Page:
You Might Also Like: Where Are Apples Grown?
25. Apple Berry
You’ll find the apple berry in Australia. During the summer, the plant produces berries that resemble kiwis.
The fruits drop to the ground and continue to ripen. Some say they taste like kiwis, just like how they look.
Apricots are pretty common in grocery stores all over the US. It’s surprisingly resistant to the cold, capable of withstanding temperatures as low as -22 degrees Fahrenheit.
If the name aprium sounds strange to you, consider the fact that these fruits are a cross between apricots and plums. Their name is just a combination of the words “apricot” and “plum.”
They look and taste like apricots.
You can find the Araza fruit in Brazil, Colombia, or Ecuador. Like lemons, the fruit might be a bit too acidic for many people to eat.
However, you can use it as an ingredient in a juice or ice cream to reduce the power of the acidity.
29. Asian Pear
The Asian pear is shaped like an apple but has orange-ish skin speckled with yellow. They’re grown in a few Asian countries, New Zealand, and California.
These are fairly expensive fruits. For that reason, some countries give them as gifts to others.
Atemoya might just have the most distinct appearance of any fruit on this list! You could describe it as having a shape that’s overall similar to an apple, but it’s covered in bulbous green protrusions that look like scales.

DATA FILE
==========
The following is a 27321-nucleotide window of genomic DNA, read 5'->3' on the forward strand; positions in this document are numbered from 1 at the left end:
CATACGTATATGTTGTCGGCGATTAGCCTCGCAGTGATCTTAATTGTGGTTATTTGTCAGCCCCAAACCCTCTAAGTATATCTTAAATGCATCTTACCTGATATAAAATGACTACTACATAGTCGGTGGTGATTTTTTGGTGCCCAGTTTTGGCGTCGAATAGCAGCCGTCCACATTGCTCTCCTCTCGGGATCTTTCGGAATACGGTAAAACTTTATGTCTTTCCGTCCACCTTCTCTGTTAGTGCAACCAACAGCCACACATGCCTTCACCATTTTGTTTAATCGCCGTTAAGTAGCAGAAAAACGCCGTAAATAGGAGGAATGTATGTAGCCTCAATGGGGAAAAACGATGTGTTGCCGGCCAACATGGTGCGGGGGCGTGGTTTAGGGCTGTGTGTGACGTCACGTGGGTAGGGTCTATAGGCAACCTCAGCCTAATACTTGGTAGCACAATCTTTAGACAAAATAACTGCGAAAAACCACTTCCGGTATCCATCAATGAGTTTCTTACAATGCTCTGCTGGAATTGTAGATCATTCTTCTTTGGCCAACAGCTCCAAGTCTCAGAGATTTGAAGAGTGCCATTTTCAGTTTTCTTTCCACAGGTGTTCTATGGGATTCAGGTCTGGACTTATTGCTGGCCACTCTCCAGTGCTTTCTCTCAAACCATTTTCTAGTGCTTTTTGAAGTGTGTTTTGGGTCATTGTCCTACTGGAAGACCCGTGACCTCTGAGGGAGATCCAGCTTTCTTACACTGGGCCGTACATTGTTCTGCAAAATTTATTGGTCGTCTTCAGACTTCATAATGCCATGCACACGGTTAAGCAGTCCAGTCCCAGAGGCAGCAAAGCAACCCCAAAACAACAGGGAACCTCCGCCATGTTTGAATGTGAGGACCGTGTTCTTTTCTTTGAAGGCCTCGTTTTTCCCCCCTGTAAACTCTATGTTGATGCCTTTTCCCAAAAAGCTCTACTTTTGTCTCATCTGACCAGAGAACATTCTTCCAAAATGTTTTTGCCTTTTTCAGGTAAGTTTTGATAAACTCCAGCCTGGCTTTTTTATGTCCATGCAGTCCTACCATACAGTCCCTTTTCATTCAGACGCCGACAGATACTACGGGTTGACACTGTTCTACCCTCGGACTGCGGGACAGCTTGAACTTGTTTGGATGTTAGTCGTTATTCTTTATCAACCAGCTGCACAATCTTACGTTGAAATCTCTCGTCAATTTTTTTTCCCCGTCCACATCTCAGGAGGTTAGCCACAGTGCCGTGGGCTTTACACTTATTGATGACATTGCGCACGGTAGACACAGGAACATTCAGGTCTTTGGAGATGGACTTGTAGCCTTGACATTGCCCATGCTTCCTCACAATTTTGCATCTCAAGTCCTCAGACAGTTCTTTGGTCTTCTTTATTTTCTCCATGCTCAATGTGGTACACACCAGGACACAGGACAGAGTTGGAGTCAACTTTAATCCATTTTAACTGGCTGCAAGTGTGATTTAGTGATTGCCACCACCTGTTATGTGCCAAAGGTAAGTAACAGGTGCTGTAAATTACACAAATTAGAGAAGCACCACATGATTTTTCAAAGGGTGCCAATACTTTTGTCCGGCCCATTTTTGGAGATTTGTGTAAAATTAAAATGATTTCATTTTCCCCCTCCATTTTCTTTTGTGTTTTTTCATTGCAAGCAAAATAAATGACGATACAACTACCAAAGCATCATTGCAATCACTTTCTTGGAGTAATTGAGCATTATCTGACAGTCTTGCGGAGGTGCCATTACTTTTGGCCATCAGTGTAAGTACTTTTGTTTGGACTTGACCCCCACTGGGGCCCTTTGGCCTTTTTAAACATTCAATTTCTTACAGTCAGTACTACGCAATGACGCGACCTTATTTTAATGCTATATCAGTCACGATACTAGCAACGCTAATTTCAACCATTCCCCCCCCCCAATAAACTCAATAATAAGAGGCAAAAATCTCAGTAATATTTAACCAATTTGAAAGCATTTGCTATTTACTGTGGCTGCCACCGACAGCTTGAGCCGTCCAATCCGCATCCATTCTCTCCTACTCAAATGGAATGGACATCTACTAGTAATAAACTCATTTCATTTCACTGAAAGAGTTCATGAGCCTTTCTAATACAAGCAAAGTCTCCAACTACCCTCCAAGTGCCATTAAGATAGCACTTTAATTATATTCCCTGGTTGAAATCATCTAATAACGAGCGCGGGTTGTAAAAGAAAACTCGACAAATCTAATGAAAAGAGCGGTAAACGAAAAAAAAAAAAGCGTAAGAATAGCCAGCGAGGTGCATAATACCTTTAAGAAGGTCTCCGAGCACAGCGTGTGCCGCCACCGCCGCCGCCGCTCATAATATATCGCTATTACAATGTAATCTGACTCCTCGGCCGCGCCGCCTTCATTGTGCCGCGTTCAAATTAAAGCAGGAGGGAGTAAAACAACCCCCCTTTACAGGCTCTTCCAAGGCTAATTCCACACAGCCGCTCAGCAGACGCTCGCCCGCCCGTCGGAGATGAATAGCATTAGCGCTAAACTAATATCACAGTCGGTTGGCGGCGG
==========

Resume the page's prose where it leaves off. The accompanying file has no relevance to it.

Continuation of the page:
It’s actually a hybrid of the sugar apple and a cherimoya. It’s incredibly juicy and sweet with hints of vanilla in the flavor.
31. Atherton Raspberry
If you cut the narrowed tip of a raspberry off, you’d get something that looks like the Atherton raspberry. It’s not available in stores everywhere, but you can find it in cooler seasons in Australia.
32. Australian Finger Lime
When you see the Australian finger lime, it’s easy to see where its name came from. Instead of being round like the limes most people know, it has an elongated shape like a cucumber.
Recently, the demand for Australian finger lime has started to increase. It has small, round juice vesicles inside it which are commonly called lime caviar. These juicy little vesicles are commonly used as a garnish.
33. Australian Round Lime
The Australian round lime resembles the lime most people picture when they imagine a lime. It comes from Queensland in Australia.
34. Autumn Glory Apple
If you’re looking for a fruit that perfectly encapsulates the crisp fall season, look no further than the autumn glory apple. It’s a type of apple that has a faintly cinnamon taste and a bright red and yellow skin.
Avocado has lately had a reputation as a luxury fruit whose flesh is commonly featured in an expensive spread on toast. It’s easy to see where its reputation came from, given its delicious and creamy texture unlike any other fruit.
If you’d like to learn more about them, try taking a look at our guide to https://thrivecuisine.com/garden/where-are-avocados-grown/” target=”_blank” rel=”noopener noreferrer”>where avocados are grown.